Tag Archives: Thanksgiving

Tete-a-tete: Streamlined technology makes it easier to come home for the holidays – unlike when I was in college

Youngest Brother and Younger Sister will soon be coming home from college for Thanksgiving. Along with their dirty laundry, they’ll be bringing something I was never able to bring home for a weekend when I was in college: their computers.

It amazes me how quickly technology has changed. Even though it’s been a little more than a decade since I was a college student, from a technological standpoint, it was essentially a different epoch. Laptops existed but had not yet come into widespread use. I had a decidedly-non-portable desktop PC, as did most of my friends.

Each person who lived on campus had their own landline in their dorm room, the extension for which was listed in the campus phone book. I remember being excited to have a T1 internet connection, as it was so much faster than the dialup connection we had at home.

Facebook was in its nascent stages; YouTube and Twitter did not yet exist. Our main social media platforms were a campus-wide system called FirstClass, AOL Instant Messenger and LiveJournal. No one referred to it as “social media” at the time, however, because the term hadn’t been invented yet. We simply called it what it was for us: procrastination.

Digitalization of entertainment was in its infancy. Overall, if you wanted to enjoy a particular type of entertainment, you needed to have it in tangible form, along with the appropriate equipment to play it. Watching a movie required a TV and a videotape and VCR or a DVD and a DVD player. Listening to music required a CD and a CD player. Reading a book required, well, a book.

As you can imagine, dorm rooms were rather crowded when I was in college, especially if you or your roommate was a bit of a movie buff or a bookworm.

Going home for a holiday weekend was an exercise in decision-making and deprivation. You couldn’t take your computer with you. If you had a computer at home, the internet connection likely wasn’t fast enough to keep in touch with your friends. You had to choose what movies, music and books to bring with you, especially if you had a long distance to travel.

And all Youngest Brother and Younger Sister have to do is grab their laptops or tablets, their smartphones and the respective chargers, and they have all of that and more. I mean, I even had to bring my portable alarm clock home with me. They just set the alarm on their phones.

Even more impressive is that Youngest Brother and Younger Sister’s computers fit in their backpack and purse respectively. Try doing that with a monitor, keyboard, tower, mouse and the tangle of cords needed to connect all the components. And their phones fit in their pockets!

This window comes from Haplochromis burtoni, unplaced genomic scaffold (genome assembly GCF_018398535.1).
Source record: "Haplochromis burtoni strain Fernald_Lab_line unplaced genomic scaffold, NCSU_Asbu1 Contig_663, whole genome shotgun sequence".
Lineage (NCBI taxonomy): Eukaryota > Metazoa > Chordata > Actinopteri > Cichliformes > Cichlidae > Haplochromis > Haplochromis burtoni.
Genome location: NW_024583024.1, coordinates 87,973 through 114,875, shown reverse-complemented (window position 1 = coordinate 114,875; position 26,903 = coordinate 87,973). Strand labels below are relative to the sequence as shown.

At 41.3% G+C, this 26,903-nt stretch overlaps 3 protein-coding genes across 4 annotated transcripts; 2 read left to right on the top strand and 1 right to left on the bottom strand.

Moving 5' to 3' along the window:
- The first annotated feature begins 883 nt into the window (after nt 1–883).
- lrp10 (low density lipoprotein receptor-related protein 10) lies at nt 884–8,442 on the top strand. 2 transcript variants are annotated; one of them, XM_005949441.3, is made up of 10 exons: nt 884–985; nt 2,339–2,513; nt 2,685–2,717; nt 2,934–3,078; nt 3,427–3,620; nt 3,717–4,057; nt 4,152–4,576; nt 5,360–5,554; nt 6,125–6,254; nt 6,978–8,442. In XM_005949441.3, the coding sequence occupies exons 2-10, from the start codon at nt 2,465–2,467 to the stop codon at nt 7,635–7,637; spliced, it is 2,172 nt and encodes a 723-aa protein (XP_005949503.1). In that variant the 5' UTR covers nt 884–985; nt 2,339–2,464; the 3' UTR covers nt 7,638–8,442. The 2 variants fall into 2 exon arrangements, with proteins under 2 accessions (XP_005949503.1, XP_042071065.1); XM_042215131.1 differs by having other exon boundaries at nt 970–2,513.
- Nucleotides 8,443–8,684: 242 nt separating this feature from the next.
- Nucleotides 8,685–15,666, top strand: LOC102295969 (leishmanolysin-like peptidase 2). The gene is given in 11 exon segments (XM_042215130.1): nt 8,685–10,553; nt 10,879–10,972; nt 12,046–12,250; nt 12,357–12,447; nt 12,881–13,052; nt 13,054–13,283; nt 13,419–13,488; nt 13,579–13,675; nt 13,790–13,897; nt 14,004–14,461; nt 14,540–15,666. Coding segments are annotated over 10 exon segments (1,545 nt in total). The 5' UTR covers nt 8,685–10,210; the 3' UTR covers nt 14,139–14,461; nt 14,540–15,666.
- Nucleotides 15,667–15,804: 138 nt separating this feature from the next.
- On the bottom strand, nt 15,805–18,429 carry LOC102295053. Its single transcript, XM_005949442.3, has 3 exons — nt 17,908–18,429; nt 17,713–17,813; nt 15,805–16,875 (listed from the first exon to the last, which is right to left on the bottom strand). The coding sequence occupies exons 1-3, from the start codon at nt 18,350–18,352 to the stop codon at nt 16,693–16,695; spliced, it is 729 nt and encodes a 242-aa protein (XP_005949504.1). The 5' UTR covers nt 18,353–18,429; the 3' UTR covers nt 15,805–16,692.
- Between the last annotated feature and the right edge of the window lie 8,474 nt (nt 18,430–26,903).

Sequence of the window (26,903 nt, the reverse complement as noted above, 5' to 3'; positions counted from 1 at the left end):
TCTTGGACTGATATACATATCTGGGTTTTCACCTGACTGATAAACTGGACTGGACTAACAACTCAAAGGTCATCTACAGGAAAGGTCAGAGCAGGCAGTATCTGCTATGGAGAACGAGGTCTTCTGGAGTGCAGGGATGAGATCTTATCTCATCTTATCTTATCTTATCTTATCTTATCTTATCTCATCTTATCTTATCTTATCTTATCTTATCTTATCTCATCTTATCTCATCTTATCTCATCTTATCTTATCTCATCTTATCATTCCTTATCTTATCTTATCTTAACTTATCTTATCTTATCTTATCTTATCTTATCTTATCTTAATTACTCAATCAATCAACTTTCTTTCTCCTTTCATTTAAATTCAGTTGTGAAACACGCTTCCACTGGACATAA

I don’t mean to sound naïve or credulous (Phones! Phones that fit into pockets!), but I do believe we’ve become so comfortable with our current technology that we sometimes forget how incredible – and how fast – these advancements have been.

My college computer had a 1 gigabyte hard drive. A little more than a decade later, my smartphone has a capacity of 13 gigabytes, with additional storage in the cloud. Had you mentioned the iCloud to me back in college, I would’ve assumed it was something that built up in the center of a hurricane.

These developments are mind-blowing, yet we often take them for granted. It’s easy for me to get frustrated with slow or spotty Wi-Fi – until I remember the days when I would wait half an hour to connect to the internet through our phone line, only to be booted off every time someone called our house.

Technology has not always been a servant at my beck and call, doing its utmost to make my life convenient. It wasn’t that long ago that I would change my habits to suit the technology. During my college breaks, I would use the internet at home in the wee hours of the morning when I could be (relatively) sure of an uninterrupted connection.

How very odd to think that my parents would tell us how fortunate we were for not having to walk to school (uphill, both ways) in the freezing cold, and now I’m telling my youngest siblings to appreciate their instantaneous internet connectivity and have patience when their apps are slow to refresh. Hardship is indeed relative.

Overall, I’m pleased that Youngest Brother and Younger Sister don’t have to make the choices I did when coming home for a holiday and can enjoy the benefits of compact, effective technology. But I am anticipating a definite downside to it.

Since they don’t have to cram their luggage with DVDs, books and CDs, they have more room for dirty laundry. The internet has become much faster since I was in college, but it still takes the same amount of time to do a load of laundry. Happy Thanksgiving, Mom and Dad.

– Teresa Santoski

Originally published Nov. 2, 2017


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Tete-a-tete: Serve up a slice of family traditions, new or old

As children grow up and leave the nest, long-held family holiday traditions change. Sometimes they’re replaced with new traditions, and sometimes the old traditions evolve to accommodate the current shape of family life.